I was unhappy with the user experience that my asynchronous loading changes introduced. It could take up to thirty seconds, and two pauses with blank browser windows due to reloads, before the user would see a set of photos.
So, I took a step back and tried to analyze the problem I was attempting to solve. I made these changes primarily because Facebook will show an error page if the server takes too long to produce a page. My first solution attempted to solve that by showing multiple intermediate loading pages, with artificial pauses between them to give the server time to do the time-consuming image processing.
The approach I’ve taken now is different. There’s a single page that’s loaded, but that then fires off an Ajax-style request to my server, asking for all the photos. The key thing is that this request will not produce a time-out error the way loading the same page directly through a Facebook frame will. It also avoids the blank page/reloading problem, instead you just see a loading message until the pictures are ready, and then that area is populated with photos. Another advantage is that there’s no artificial pause, instead the server returns the photos as soon as they are ready.
This doesn’t tackle the bigger problem of making sure that multiple image processing requests are handled efficiently, but the median response time still seems fast. The big problem before was that the less-common multi-second response times would be catastrophic, with an error page appearing instead of the expected result. Seeing the loading message for a few seconds instead is a lot less painful.
Here’s the actual code I use:
$ajaxurl = get_serverurl() . 'index.php?action=geteffectpicker' .
'&user=' . $user .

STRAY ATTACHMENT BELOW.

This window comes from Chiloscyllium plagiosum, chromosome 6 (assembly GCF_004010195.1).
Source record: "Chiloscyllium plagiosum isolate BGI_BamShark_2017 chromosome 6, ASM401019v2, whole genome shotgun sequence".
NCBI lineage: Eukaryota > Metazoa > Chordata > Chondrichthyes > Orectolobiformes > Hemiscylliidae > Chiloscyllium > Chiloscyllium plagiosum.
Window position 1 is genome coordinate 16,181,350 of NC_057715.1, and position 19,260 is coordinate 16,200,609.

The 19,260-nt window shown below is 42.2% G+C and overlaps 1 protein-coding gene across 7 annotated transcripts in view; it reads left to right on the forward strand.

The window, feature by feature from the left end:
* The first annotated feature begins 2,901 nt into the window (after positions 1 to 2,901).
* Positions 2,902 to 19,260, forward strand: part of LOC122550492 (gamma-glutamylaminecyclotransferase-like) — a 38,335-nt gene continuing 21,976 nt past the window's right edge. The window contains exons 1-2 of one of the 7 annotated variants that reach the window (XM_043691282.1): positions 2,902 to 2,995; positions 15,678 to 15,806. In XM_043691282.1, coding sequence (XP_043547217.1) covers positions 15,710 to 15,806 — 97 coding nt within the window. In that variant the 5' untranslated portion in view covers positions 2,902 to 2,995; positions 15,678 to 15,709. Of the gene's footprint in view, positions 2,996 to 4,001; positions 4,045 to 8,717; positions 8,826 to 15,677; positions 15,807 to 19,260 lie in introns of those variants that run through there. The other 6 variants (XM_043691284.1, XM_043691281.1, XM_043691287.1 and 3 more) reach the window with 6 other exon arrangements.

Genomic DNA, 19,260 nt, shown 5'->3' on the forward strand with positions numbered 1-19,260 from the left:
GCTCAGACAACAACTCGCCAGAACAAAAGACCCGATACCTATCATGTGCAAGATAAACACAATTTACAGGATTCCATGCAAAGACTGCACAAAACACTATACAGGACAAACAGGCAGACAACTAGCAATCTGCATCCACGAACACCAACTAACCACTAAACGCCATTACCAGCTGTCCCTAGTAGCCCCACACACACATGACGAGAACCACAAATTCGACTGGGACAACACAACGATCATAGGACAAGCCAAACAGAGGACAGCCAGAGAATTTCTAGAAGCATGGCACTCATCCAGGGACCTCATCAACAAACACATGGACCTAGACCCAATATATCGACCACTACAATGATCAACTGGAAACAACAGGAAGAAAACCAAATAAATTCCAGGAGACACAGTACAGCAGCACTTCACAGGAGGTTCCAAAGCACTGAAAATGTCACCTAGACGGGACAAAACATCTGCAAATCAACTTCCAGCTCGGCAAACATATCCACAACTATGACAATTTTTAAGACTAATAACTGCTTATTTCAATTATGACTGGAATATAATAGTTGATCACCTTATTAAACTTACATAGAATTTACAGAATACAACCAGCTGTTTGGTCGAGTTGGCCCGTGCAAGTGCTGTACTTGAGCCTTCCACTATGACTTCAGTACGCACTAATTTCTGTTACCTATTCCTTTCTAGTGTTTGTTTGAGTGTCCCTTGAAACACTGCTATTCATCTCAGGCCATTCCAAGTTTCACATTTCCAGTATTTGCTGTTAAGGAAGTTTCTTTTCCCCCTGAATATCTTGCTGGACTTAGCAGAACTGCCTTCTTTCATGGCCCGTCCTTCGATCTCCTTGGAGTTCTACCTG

'&pickactionurl=' . urlencode($pickactionurl) .
'&ismessage=' . $ismessage .
'&sender=' . $sender .
'&sourceurl=' . urlencode($sourceurl) .
'&firstname=' . $firstname .
'&senderfirst=' . $senderfirst;
<div id="delayedpicker" style="padding: 10px;">
<a href="http://apps.facebook.com/funhousephoto/">Funhouse Photo</a> is loading the portrait for <?=$\
firstname?>, you should see their pictures in a few seconds
var ajax = new Ajax();
ajax.responseType = Ajax.FBML;
ajax.ondone = function(data)
ajax.requireLogin = true;
This is all using Facebook’s MockAjax functionality, since real XMLHttpRequest calls are not allowed for security reasons. It took me a while to get working, mostly because I was calling $facebook->require_login() at the start of the PHP code that created the picture content. I discovered that this would try to redirect to the Facebook login page, and since the request is headless and you can’t actually log in, an empty result would be returned.
Instead, I ended up encoding all the information I needed from the Facebook API into the request URL, such as the first names of the users, and the URLs to use to pick a picture. This meant I was able to create the pictures without logging in to Facebook, and then it all worked swimmingly.
Funhouse Photo User Count: 701 total, 66 active. Still growing slowly, and I haven’t had time to add any more effects, or implement feed functionality.